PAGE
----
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SPICIER Selling: A Better SPIN

Readers know I am a fan of Neil Rackham’s SPIN Selling. However, I’ve mentioned that his model is a bit awkward; when I am in a sales process and think “SPIN,” the N doesn’t give enough guidance to remember what comes next. So, as previously promised, here is my evolution of Neil’s theme, SPICIER Selling.

The model, like Scharmer and Senge’s Theory U, argues that the most effective path from one point (start of sales discussion) to another (closed sale) is often not a straight line. Rather, by spending time in a deep dive through three stages of Learning, Exploring, and Solving, one builds relationship with the client, with the result of a higher close rate.

Here are the 7 steps of SPICIER Selling:

  1. Situation: what is the client’s context? How big is her business? What are the trends? What are its products and who are the primary customers? Key: don’t spend a lot of time here. Learn what you need and move on.
  2. Problem: what keeps the client up at night? We’re still learning here. We’re open and interested. We want to see the world from the client’s perspective.
  3. Implied Costs: now we begin to explore. What is the meaning of the key problem? How does it create ripples through the client’s business in terms of additional problems, lost sales, hidden costs, etc. And how does it impact the client on a personal level? How does it stress him? Might it limit her career if unsolved? Ask how and why a lot. One implication might lead to other bigger ones.
  4. Clarify: a lot has been said by now that may not be fully coherent. It is time to make connections and lead the client to new explicit insights. “You’ve said that too many orders get cancelled because they’re improperly entered, costing the company thousands of dollars every month, right? So do you need a simpler system?”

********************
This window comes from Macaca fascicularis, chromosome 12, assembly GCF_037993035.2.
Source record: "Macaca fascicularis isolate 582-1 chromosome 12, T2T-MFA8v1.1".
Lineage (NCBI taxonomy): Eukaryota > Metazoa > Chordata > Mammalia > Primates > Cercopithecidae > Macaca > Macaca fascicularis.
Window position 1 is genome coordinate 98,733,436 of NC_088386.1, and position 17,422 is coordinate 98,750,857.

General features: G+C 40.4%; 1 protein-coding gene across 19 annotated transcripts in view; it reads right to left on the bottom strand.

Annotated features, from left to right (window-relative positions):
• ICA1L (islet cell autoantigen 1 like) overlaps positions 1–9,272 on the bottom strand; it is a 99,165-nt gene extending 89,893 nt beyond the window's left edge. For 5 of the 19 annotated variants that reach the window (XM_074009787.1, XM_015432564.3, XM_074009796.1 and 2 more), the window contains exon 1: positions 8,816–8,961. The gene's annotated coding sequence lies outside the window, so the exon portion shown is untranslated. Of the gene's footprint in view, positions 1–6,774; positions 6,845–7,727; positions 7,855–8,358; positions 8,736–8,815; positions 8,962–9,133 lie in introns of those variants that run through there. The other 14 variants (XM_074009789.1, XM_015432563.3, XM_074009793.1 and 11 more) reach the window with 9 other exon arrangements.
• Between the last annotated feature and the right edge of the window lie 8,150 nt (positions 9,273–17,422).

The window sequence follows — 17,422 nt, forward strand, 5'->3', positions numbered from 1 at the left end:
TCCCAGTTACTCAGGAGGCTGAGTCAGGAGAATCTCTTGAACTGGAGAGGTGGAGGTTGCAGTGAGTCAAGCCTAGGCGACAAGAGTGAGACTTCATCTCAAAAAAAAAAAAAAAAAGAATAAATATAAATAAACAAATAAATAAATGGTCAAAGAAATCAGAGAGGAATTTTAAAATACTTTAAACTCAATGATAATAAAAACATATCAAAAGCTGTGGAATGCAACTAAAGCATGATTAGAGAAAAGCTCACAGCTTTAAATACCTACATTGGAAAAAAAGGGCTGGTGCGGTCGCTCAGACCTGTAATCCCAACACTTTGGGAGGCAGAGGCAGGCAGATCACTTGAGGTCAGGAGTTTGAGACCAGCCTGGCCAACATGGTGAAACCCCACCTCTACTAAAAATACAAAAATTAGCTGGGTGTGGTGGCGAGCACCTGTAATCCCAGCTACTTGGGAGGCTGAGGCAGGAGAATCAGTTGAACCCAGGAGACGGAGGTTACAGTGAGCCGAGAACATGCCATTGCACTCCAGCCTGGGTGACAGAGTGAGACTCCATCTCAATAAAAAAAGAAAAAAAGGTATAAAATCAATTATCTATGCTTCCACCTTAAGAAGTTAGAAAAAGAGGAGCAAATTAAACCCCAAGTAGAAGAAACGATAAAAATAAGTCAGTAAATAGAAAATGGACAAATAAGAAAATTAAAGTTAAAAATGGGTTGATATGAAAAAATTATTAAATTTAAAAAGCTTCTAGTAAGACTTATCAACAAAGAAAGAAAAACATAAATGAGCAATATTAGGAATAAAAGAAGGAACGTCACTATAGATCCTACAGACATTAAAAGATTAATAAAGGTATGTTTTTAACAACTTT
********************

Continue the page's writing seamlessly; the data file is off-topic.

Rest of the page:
5. Implied Value: once you have identified the real problem, explore what the solution in worth. You may have some of this information through your exploration of implied costs, but the value should go way beyond simply avoiding costs. Again, look at what personal, emotional benefits would accrue from a solution.
  6. Explicit Link to Product Benefits: now we begin to solve. Note that until now, we have not gone near what we are selling. Why should we? Customers don’t buy products; they buy solutions to their problem, so it is counterproductive to talk about your product absent clear understanding of the client’s problems and how she might value a solution. ┬áMost products have multiple benefits and feature, so be choiceful here: focus on the benefits most relevant to the client’s needs. Select those benefits that position your solution as superior to options.
  7. Resolve: time to close or mutually determine what is required to move to the next step.

All of this is in Rackham’s work, but I find SPICIER a bit more granular and useful than SPIN. What do you think?

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